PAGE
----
Much has been made of the federal government’s ban of single-use plastics like straws, takeout containers, grocery bags and cutlery. Though environmentalists claim it was a significant win for the environment, the evidence suggests it will be a net environmental negative in the long run. Not to mention that it will increase the hospitality sector’s costs as it switches to more expensive alternatives. In sum, the ban amounted to symbolic policy, driven more by uninformed perception than reality.
Unfortunately, Ottawa has now set its sights on a new target for regulation: plastic food packaging. Earlier this month, the federal government opened consultations on food packaging waste, with the ultimate goal of having Canada “move toward zero plastic waste.” But if Ottawa introduces a ban, as it did with single-use plastics, it will create a world of hurt for Canadian consumers and ultimately do more harm than good when it comes to protecting the environment.
Scratching beneath the surface of a prospective ban reveals that plastic food packaging is often the most environmentally friendly option. A study publishedin the journal Environmental Science & Technology concluded that “When comparing the relative environmental impacts of single-use glass and plastic, plastic has been shown to be significantly better in terms of energy use, greenhouse gas emissions, and multiple other environmental impact categories.”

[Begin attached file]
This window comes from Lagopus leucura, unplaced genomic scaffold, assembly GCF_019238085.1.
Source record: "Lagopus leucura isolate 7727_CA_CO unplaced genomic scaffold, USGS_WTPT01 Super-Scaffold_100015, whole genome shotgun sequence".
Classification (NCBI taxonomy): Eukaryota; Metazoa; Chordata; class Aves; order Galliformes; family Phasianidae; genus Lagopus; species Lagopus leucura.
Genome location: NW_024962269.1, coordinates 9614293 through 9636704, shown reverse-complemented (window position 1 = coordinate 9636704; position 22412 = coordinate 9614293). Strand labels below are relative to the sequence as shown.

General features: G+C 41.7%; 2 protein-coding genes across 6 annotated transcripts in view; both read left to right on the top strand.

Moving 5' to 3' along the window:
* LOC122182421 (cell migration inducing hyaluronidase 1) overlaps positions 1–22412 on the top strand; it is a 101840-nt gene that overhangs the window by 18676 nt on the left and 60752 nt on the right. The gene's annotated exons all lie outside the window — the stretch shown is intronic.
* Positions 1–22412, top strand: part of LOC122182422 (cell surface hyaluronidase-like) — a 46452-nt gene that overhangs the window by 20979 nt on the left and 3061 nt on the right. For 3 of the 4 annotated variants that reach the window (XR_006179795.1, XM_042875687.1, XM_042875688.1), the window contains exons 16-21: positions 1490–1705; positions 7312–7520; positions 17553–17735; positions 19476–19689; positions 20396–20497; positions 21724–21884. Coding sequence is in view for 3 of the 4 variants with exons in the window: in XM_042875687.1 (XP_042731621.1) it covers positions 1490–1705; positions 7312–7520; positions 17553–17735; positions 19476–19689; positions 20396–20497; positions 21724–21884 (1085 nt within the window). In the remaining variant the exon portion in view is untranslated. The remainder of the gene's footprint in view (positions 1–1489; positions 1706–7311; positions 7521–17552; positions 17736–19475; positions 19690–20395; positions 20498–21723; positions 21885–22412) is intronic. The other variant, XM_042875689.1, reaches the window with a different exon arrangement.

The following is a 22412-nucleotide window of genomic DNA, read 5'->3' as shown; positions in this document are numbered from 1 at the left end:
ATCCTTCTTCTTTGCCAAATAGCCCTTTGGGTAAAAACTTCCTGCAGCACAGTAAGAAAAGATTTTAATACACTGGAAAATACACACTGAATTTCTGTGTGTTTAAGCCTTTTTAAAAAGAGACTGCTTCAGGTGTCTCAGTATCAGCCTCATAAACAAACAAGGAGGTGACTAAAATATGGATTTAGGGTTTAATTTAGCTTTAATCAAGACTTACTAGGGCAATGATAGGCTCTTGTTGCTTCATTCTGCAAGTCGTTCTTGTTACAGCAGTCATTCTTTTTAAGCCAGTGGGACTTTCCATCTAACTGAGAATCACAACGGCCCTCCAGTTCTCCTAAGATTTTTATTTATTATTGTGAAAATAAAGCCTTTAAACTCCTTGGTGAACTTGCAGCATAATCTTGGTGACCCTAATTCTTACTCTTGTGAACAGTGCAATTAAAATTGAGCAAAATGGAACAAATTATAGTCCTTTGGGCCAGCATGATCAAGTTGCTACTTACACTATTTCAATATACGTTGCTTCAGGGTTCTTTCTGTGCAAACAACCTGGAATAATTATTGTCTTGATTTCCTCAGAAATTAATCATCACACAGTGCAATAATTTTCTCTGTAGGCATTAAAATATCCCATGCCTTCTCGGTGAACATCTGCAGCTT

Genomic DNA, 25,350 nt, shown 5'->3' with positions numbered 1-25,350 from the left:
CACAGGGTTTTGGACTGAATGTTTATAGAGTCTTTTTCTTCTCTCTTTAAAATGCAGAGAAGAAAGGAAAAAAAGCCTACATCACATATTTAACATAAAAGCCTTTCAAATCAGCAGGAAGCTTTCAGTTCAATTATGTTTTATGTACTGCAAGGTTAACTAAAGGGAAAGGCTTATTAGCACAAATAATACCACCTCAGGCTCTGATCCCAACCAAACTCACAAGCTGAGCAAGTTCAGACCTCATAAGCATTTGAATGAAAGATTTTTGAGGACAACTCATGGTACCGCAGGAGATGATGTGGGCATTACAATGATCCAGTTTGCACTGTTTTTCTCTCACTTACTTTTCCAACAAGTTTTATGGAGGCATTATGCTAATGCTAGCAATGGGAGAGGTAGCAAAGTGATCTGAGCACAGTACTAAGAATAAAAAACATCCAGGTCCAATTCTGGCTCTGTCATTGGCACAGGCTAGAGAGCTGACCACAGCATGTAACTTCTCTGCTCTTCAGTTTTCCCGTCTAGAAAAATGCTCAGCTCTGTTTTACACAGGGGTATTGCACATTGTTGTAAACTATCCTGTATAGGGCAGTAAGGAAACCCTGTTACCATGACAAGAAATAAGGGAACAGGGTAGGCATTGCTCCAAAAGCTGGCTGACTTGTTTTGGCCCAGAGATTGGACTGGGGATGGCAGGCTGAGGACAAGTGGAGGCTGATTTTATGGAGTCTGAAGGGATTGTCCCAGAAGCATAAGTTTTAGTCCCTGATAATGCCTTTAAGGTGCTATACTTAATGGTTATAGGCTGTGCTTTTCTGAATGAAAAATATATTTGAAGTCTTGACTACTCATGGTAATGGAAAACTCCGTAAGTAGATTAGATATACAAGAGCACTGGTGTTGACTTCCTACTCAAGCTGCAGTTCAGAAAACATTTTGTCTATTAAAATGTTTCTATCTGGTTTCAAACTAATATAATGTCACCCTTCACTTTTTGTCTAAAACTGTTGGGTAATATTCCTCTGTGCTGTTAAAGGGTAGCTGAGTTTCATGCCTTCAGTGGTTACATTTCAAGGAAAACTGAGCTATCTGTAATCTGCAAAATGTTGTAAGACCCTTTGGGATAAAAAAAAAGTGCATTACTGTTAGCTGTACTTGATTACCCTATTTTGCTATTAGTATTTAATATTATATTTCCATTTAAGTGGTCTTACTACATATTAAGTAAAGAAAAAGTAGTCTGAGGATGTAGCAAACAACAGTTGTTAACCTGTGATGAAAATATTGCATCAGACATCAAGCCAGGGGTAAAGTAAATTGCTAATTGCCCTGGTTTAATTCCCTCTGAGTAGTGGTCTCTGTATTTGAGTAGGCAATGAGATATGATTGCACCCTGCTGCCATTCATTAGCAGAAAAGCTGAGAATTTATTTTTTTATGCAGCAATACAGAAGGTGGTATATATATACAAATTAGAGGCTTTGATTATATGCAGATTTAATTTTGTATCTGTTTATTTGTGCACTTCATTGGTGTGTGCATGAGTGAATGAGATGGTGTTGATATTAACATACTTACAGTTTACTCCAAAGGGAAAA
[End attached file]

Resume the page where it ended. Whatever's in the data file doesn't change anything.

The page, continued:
How much better for the environment is plastic than glass? Researchers in Switzerland, looking at baby-food containers, concluded using plastic rather than glass reduced emissions by up to 33 per cent due in part to its lighter weight and lower transportation costs. That same metric applies to almost all food that needs to be stored in airtight packaging. It’s obviously hard to effectively package food items like baby food in paper or bamboo alternatives.
Not only is plastic better from an emissions standpoint, it is often the superior option for reducing food waste. Compared to the alternatives, including no packaging, plastic does a significantly better job of keeping food whole and fresh and extending its shelf life. Research on this issue suggests spoiled or damaged food may have a significantly higher impact on the environment than the type of packaging the product comes in. How? Food production generates emissions. Eliminating plastic food packaging would increase the volume of food that spoils, which means more food would have to be produced, transported, refrigerated and put on grocery store shelves. All of which generates additional emissions.
A shift away from plastic food packaging would also drive up costs for consumers. When asked about the impact of Ottawa’s proposed shift on food packaging Dalhousie University’s Sylvain Charlebois explained “My guess is that it will compromise our food affordability. Any alternative solutions will cost more money.” Right now, of course, the last thing Canadians need is higher food costs: food prices in July were up 8.5 per cent over a year ago. Does Ottawa really want to add more fuel to the food inflation fire?
The federal government is repeating the same mistakes it made with its first plastic ban. Yes, banning plastic food packaging will likely reduce the total amount of plastic waste generated in Canada. If that’s all you care about, then this policy is a win. But if you also care about total greenhouse gas emissions, food waste, food availability and, most importantly, food affordability, a ban on plastic food packaging would be a nightmare.
Originally published here